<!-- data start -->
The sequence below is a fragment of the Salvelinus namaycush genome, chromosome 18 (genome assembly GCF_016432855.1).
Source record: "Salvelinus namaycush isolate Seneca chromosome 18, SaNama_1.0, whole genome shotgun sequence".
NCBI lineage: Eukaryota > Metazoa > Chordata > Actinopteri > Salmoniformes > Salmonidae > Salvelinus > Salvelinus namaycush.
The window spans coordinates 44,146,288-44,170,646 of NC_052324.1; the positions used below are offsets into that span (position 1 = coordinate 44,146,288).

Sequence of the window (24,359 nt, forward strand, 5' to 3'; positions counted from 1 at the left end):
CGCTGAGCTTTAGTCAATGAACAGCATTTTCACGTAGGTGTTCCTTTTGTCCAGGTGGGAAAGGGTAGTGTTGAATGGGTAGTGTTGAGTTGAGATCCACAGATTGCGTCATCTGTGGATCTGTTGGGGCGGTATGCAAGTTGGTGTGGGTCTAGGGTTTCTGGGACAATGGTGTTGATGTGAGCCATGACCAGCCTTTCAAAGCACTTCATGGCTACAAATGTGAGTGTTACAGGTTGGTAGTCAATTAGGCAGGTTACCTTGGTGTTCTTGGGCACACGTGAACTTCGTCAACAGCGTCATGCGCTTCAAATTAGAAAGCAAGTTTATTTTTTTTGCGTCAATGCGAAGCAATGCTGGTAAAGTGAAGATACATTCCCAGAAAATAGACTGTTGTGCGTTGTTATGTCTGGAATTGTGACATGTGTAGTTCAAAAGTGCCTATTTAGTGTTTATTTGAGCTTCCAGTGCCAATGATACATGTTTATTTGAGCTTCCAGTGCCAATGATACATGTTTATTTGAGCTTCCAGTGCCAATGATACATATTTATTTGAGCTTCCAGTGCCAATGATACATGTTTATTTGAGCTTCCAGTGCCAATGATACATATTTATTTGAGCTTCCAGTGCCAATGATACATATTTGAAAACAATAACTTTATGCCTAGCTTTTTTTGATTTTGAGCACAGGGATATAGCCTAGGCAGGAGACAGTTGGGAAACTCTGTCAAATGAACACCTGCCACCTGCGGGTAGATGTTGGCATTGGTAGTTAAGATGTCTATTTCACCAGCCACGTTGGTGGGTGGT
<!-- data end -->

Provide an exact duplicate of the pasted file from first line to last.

The sequence below is a fragment of the Salvelinus namaycush genome, chromosome 18 (genome assembly GCF_016432855.1).
Source record: "Salvelinus namaycush isolate Seneca chromosome 18, SaNama_1.0, whole genome shotgun sequence".
NCBI lineage: Eukaryota > Metazoa > Chordata > Actinopteri > Salmoniformes > Salmonidae > Salvelinus > Salvelinus namaycush.
The window spans coordinates 44,146,288-44,170,646 of NC_052324.1; the positions used below are offsets into that span (position 1 = coordinate 44,146,288).

Sequence of the window (24,359 nt, forward strand, 5' to 3'; positions counted from 1 at the left end):
CGCTGAGCTTTAGTCAATGAACAGCATTTTCACGTAGGTGTTCCTTTTGTCCAGGTGGGAAAGGGTAGTGTTGAATGGGTAGTGTTGAGTTGAGATCCACAGATTGCGTCATCTGTGGATCTGTTGGGGCGGTATGCAAGTTGGTGTGGGTCTAGGGTTTCTGGGACAATGGTGTTGATGTGAGCCATGACCAGCCTTTCAAAGCACTTCATGGCTACAAATGTGAGTGTTACAGGTTGGTAGTCAATTAGGCAGGTTACCTTGGTGTTCTTGGGCACACGTGAACTTCGTCAACAGCGTCATGCGCTTCAAATTAGAAAGCAAGTTTATTTTTTTTGCGTCAATGCGAAGCAATGCTGGTAAAGTGAAGATACATTCCCAGAAAATAGACTGTTGTGCGTTGTTATGTCTGGAATTGTGACATGTGTAGTTCAAAAGTGCCTATTTAGTGTTTATTTGAGCTTCCAGTGCCAATGATACATGTTTATTTGAGCTTCCAGTGCCAATGATACATGTTTATTTGAGCTTCCAGTGCCAATGATACATATTTATTTGAGCTTCCAGTGCCAATGATACATGTTTATTTGAGCTTCCAGTGCCAATGATACATATTTATTTGAGCTTCCAGTGCCAATGATACATATTTGAAAACAATAACTTTATGCCTAGCTTTTTTTGATTTTGAGCACAGGGATATAGCCTAGGCAGGAGACAGTTGGGAAACTCTGTCAAATGAACACCTGCCACCTGCGGGTAGATGTTGGCATTGGTAGTTAAGATGTCTATTTCACCAGCCACGTTGGTGGGTGGT